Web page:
3 stars Too short, really too short, it lasts less than 35 minutes!... but a very good album is "Desierto Avant Garde", Galápagos' third release. This band stands out as one of the most important new bands devoted to the recapitulation of old-fashioned psychedelic heavy rock. Having started their days as a power-trio, the addition of a permanent keyboard to the augmented line-up really helped the now quartet to expand on the artsy side of their own rock sound: one might argue that Galápagos should have taken advantage of the sonic framework and go for longer developments of at least most of the tracks in this album's repertoire, and I actually would agree 100% with them; but, all in all, the fact remains that this album is appealing and interesting. The opener 'Antenas y Charcos' sounds like a Sabbath-ish version of Pescado Rabioso and Invisible (two essential references of 70s Argentinean hard rock), 'Y Los Días Por Llegar' goes to a more Purple-meets-Uriah territory without letting go of the Pescado/Invisible standard, 'Después De La Guerra' brings the prevalent heaviness through a more constrained rhythmic structure in order to provide a more reflective feel. These first three tracks set a clear indication to the listener about the musical essence to be developed dominantly all the way towards the end. In this way, we can notice that the title track remains on the constrained realm installed by the preceding track and enriches it with a jazzier treatment of the rhythm section, which in turn helps to emphasize a certain grayish aura in the basic compositional idea: the result is a particular exercise on psychedelic rock, something that the guys of Big Elf might have been proud of, for instance. 'En Línea Recta' and 'Qué Se Puede Hacer' find the band delivering a sweeter side, with the former bringing a serene mood and the latter surpassing the former in terms of emotional languidness: up to this point, there has not been one single track that couldn't have been expanded some more time so the thematic development in each of them could generate some exceptionally impressive impact on the listener. What we have here is a catalogue of very good songs that could and should have been longer. 'Nada Que Ver' brings back the Pescado Rabioso thing to the fore, not unlike the firs ttwo songs. 'Practicando Tiro Al Ego' is the longest track in the album: reasonably introspective, quite solid concerning the psychedelic standard, very similar to "Meddle"-era Pink Floyd during its expanded interlude that eventually turns into a 3 minute closure. The album's final song, 'Se Está Cayendo El Cielo', states an acoustic guitar-based closing statement a-la Neil Young, so the whole experience motivates a meditative attitude as some sort of farewell. This nice end culminates the good qualities of this album, which (I reiterate) could have exploited its artsy potential more thoroughly: good psychedelic rock from South America for the new millennium thanks to Galápagos.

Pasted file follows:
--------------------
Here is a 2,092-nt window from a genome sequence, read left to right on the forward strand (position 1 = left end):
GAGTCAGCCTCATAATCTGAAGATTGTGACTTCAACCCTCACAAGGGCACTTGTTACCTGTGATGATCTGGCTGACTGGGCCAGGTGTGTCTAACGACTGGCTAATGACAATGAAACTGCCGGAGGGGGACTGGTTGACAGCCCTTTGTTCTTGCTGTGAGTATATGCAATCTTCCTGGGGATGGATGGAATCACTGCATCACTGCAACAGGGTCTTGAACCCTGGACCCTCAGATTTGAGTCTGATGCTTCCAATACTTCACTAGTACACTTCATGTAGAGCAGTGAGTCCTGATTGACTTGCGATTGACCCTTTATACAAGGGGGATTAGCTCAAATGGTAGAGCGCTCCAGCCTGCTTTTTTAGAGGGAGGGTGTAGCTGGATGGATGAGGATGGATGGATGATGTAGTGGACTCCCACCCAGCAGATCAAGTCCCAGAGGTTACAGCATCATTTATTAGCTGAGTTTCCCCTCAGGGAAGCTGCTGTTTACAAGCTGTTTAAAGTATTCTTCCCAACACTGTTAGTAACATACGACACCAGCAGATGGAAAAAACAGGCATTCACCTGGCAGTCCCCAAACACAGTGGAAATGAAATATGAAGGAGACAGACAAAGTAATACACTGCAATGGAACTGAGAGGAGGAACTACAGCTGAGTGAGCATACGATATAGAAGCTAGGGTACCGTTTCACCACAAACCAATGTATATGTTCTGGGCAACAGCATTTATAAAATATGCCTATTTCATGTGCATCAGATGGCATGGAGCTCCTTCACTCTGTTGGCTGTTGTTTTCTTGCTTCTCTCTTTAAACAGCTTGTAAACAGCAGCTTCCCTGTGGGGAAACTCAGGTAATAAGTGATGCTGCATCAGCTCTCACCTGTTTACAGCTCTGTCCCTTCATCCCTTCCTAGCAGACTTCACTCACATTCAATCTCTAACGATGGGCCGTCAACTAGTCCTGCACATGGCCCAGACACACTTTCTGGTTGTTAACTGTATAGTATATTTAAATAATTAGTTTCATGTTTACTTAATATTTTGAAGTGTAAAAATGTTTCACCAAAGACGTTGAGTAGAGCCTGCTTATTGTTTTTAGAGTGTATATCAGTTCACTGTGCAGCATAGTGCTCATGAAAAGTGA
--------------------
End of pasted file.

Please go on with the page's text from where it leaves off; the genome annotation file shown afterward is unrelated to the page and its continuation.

Thanks to cesar inca for the artist addition.